Shocking Psychological Studies and the Lessons They Teach

Rated 5 out of 5 by from Awesome I loved this course! I would like to see the results of this review! ;) I always heard rumors that many psychological tests were done unethically but I never heard the proof before! I understand more now why people don't trust the "general" opinion of psychologists. But, we do need to go forward and do things right! There is so much to learn!!!!
Date published: 2020-09-16
Rated 4 out of 5 by from Good class & well researched Professor Polk’s class on Shocking Psychological Studies was an intriguing class. The studies he chose to highlight were well chosen with an eye toward controversy and a way to demonstrate fallacies in the studies. There were both positives and negatives in all the studies and it seems as if the studies were chosen specifically to highlight the fallacies of the studies, especially in light of the standards used today. While I found the class interesting and well presented, there are some issues that potential “students” of the class should be aware of before taking the class. It is easy to look back at what has been done and point out the deficiencies in the way they were done. However, I believe it is also important to also point out that using today’s standards to critique what has been done earlier, is a bit one sided. For the most part, the studies that were done were done by professionals attempting to answer questions they had regarding human behavior that were pressing at the time, at least to the researchers. The researchers probably used the most acceptable standards available to them at the time the studies were done. Professor Polk criticizes the studies for not following the Belmont Report principles, which weren’t even in existence at the time many of the studies were done. He points out that the studies would not be allowed today because they wouldn’t meet today’s ethical standards of research. While true, it’s also true that doing research using principles that don’t yet exist is very difficult. The studies I am most familiar with are the Milgram and Stanford Prison studies. It is easy to look at the fallacies of the studies based on how research is done today. However, that does not deny the amount of knowledge that was gained from both studies and the advances they made in Psychology. Realize also that foreknowledge of the actual behavior being studied would have contaminated both studies. Yet, information gained from both of these studies is still being researched today. Perhaps the most powerful of the six lectures, is lecture six. This lecture points out current problems and issues that still plague todays researchers. The fact that so many published studies cannot be replicated is a real wake up call for Psychological Research today. It questions the current status of our research findings based on past research. Professor Polk then goes on to suggest ways of improving todays methods and proposes some ideas that could be a real benefit to current researchers. It is important to realize that Psychology is not a “hard” science and the type of laws that hard sciences can fall back on, do not exist in human behavior. I think that Professor Polk falls back on his background in math and the hard sciences and applies some of those concepts to researching human behavior with all its related chaos and diversity, while admirable, it’s hardly an apples to apples comparison. While I highly recommend the course, prospective students should realize that hindsight is always 20-20, but that is also why it’s called hindsight. For the novice in research, keep in mind that designing a study of human behavior can be very difficult especially when trying to meet all the criteria that review boards use to evaluate studies. Any researcher of human behavior should be aware of the potential pitfalls of trying to study a specific behavior in that there are always other influences that impinge on that behavior. A commendable course, well researched and well presented. An eye opener for researchers in human behavior with some guidelines to review prior to doing behavioral research. Also realize that students taking the course are reviewing studies done yesteryear but applying today’s standards, be cautious not to prejudge what has been done.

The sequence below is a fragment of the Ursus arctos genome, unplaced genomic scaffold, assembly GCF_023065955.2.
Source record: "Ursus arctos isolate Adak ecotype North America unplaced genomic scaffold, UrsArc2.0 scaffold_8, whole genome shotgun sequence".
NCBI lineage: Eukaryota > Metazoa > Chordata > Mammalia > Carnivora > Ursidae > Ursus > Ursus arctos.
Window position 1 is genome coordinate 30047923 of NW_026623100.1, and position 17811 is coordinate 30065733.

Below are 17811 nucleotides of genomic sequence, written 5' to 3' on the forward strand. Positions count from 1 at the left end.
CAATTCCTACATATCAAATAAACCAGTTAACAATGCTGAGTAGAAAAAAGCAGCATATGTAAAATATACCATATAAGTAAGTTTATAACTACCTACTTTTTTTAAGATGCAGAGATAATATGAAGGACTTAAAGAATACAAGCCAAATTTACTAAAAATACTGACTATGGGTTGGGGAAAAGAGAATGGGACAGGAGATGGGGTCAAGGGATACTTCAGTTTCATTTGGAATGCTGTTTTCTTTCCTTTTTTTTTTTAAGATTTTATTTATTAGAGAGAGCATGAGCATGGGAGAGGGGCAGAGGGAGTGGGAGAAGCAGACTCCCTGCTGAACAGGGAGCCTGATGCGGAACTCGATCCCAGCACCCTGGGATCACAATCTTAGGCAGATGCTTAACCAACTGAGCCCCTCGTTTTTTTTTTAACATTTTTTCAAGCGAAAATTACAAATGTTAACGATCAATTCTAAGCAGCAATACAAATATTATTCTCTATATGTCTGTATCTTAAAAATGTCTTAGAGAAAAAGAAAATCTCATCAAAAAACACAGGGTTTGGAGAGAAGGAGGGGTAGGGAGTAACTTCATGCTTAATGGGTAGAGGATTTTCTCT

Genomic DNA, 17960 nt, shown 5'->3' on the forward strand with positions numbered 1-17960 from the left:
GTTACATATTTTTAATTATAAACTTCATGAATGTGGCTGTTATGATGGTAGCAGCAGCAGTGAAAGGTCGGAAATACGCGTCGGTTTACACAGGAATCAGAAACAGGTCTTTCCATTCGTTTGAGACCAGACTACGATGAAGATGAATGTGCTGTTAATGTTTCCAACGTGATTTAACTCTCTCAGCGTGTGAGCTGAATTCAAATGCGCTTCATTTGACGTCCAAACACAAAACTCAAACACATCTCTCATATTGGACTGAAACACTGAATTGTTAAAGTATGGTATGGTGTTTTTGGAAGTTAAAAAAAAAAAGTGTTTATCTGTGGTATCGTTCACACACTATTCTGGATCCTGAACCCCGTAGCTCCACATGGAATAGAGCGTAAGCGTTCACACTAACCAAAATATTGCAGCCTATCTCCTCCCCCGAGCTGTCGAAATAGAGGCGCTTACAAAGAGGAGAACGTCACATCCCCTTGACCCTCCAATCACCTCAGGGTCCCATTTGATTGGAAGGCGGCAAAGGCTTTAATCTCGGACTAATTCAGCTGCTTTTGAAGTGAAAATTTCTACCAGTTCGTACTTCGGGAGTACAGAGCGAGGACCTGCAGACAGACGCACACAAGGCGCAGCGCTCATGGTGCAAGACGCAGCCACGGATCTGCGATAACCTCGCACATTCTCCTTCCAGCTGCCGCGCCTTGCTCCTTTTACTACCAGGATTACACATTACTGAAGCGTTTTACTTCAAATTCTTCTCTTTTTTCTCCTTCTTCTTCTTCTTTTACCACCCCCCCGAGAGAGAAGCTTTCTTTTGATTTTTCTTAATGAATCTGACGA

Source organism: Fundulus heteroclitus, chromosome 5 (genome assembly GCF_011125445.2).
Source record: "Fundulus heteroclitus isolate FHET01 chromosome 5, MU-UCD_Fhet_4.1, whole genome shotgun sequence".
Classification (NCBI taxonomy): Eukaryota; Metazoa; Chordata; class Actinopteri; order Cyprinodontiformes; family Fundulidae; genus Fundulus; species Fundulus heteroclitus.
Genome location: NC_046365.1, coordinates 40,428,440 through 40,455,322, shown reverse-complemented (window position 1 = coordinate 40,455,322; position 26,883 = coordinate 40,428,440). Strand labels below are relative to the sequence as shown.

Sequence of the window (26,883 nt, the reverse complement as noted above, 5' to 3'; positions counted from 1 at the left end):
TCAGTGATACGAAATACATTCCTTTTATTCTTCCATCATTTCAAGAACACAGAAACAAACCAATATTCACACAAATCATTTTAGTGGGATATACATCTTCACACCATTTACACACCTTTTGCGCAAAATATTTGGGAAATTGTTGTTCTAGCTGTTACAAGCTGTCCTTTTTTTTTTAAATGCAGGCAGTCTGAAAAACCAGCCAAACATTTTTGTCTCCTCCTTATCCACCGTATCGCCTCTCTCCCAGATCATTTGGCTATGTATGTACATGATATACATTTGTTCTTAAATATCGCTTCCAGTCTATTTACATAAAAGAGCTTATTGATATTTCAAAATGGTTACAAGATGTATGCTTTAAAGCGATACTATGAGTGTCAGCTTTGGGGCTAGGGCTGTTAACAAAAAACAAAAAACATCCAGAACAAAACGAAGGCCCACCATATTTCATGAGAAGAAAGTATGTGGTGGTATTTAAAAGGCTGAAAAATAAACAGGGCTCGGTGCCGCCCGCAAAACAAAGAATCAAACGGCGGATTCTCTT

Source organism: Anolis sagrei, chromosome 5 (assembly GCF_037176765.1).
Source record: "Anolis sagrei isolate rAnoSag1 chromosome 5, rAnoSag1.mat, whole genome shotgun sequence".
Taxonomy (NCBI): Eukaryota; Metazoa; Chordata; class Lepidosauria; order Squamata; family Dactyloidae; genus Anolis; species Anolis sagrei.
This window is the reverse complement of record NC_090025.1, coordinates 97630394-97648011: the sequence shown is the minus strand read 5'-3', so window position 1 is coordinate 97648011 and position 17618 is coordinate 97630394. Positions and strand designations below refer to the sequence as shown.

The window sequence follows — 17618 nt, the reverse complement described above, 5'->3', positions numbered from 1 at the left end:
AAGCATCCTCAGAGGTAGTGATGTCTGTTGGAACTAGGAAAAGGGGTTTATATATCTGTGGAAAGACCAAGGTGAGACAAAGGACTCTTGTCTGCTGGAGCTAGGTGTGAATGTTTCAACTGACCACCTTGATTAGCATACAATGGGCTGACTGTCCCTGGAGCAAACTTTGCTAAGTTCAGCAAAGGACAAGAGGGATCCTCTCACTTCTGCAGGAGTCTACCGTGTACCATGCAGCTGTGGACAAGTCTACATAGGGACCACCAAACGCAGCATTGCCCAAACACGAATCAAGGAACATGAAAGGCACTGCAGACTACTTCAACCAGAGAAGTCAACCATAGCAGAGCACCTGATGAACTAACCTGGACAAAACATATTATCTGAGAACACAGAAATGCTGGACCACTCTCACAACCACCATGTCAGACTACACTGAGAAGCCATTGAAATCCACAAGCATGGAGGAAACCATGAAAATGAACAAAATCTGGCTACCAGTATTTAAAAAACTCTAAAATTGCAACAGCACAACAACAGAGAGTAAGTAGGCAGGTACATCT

Date published: 2020-09-04
Rated 5 out of 5 by from Title absolutely reflects the content Shocking details well presented in a liner way that even lay persons can understand and appreciate. Facts well explained with supporting evidence and follow up. Altogether a very worthwhile series to open the mind to shady and unethical practices. Definitely worth while.
Date published: 2020-08-30
Rated 5 out of 5 by from Excellent lectures and Great Topic I am a psychologist by profession. I would think I have learned enough about these contents throughout graduate school and work. Although the materials of the lectures are not new to me, I love the way the professor presented them --- very clearly and inspiring!
Date published: 2020-08-24
Rated 5 out of 5 by from Before you start see and hear. You will be forewarned but they are shocking and it is recited to be correct. I had no prior subject knowledge before taking this course.
Date published: 2020-08-12
Rated 5 out of 5 by from I wish this lecture series would never end! Professor Polk is extremely adept at clearly and concisely presenting the information in this lecture series. As a psychology major, I found his discussions riveting and insightful! I only wish that there were more of his captivating lectures in this series.
Date published: 2020-08-12
Rated 4 out of 5 by from Very interesting A tiny but engaging catalog of psychological studies.
Date published: 2020-08-09